BUDAPEST, Hungary (AP) – A fashion studio in Hungary is challenging the age-old stereotypes faced by the country’s Roma minority and asserting a place at the high culture table for the historically marginalized group.
Founded by sisters Erika and Helena Varga in 2010, the Romani Design fashion studio has the stated mission of using fashion and applied arts to build the socio-cultural prestige of the Roma community and re-establish Roma culture in a modern context.
“We were one of the first brands that actually gave the answer to how to reconstruct traditions (Rome) in a contemporary and modern way,” said Erika Varga, co-founder of Romani Design.
Roma are the largest minority in Hungary and represent up to 10% of the population in the central European country. Like their counterparts across Europe, Hungarian Roma are often subject to social and economic exclusion and face discrimination, segregation and poverty.
Present in Hungary since the 15th century, many of the Roma traditions are deeply rooted in the wider Hungarian culture. Yet many of their unique customs and occupations, as well as their language, Roma, are slowly dying out after centuries of official and unofficial marginalization.
Before starting Romani Design, the Varga sisters worked as jewelry creators and designers. But seeing that the social acceptance long sought by their community remained elusive, they worried that precious Roma traditions were lost and excluded from conceptions of what constitutes high culture.
“We wanted to raise awareness among the social majority, including the social elite,” said Erika. “This was important because it is the social elite that determines who is valuable and what position they can occupy in the social hierarchy. … We also wanted to communicate messages to our community that we must not give up our traditional values ”.
By reusing the floral motifs, colorful fabrics and depictions of the Virgin Mary prevalent in traditional Roma clothing and folklore, Romani Design creates modern clothing, jewelry and accessories that place Roma cultural traditions in a contemporary context.
Helena, the youngest of the sisters who oversees the design of their products, said many of the clothes and accessories are reflections on the lived experiences she had growing up Roma in Hungary.
“When I design, I absolutely live my gypsy identity and my roots are absolutely here in my heart and soul,” said Helena, using a term for Roma seen as pejorative in some places but commonly used by Roma in Hungary. “I’ve seen how they live (Roma communities), what they wear, what kind of houses they live in and what the interior design is like … These memories and experiences are completely ingrained in my mind when I design something.”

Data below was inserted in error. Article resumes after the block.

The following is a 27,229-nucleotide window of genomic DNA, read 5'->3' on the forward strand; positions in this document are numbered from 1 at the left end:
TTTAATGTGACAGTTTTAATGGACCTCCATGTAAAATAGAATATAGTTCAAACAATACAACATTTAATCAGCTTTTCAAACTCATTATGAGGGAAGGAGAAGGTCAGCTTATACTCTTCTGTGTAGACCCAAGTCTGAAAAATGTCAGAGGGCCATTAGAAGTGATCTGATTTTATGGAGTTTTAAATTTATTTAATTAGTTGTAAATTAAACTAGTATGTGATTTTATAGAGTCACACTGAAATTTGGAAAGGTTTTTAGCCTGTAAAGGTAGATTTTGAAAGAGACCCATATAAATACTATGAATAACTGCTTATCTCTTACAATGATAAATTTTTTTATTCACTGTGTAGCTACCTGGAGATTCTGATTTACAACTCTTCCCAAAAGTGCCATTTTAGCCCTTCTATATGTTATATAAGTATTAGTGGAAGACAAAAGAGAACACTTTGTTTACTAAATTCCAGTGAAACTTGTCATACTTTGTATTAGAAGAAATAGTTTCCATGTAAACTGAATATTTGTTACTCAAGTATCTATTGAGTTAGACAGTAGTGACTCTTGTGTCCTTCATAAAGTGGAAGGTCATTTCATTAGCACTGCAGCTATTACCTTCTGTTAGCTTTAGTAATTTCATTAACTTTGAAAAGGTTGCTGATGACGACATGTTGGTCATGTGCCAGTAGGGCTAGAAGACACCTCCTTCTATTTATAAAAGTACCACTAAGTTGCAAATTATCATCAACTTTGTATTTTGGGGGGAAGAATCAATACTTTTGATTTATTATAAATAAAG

While some advocacy groups in Hungary push for Roma equality and social inclusion by representing elements of Roma culture such as folk music and dance, the Varga sisters say fashion is one of the most powerful means of bridging the gap between their culture and the rest of society.
“Fashion, the way we dress, the clothes we wear on our bodies can send a message so fast and so intense that it reaches its target audience very, very quickly,” said Helena. “It’s very effective.”
In the world of designer fashion, choosing to shop at Romani Design represents a conscious declaration of values, said Helena, and their customers usually buy their products with the intent of expressing their views on inclusion.
Most of the studio’s clients are “people who want more from fashion,” Erika said.
“They want to be able to express their personality as much as possible, shape their immediate environment and at the same time represent important values in their personal lives and in communities, such as the values of multiculturalism,” he said.
Six dresses by Romani Design are currently on display in an exhibition in the Museum of Applied Arts in the Hungarian capital, Budapest.
The rotating exhibition, “In Circulation”, allows artists to choose objects from the museum’s permanent collection and create their own works inspired by them. After being exhibited, the new contemporary works become part of the museum’s collection, ensuring that posterity can reflect on future generations.
Judit Horvath, the head of the museum’s contemporary design department, said the museum’s mission was to “thematize social problems” and that Romani Design’s appearance in the exhibition had done so successfully.
“In the context of this exhibition it was clear what social problem we want to thematize,” said Horvath. “What is this problem? The conflict, fear, discord and anger that often exist between Roma and non-Roma communities… things we wish there were not ”.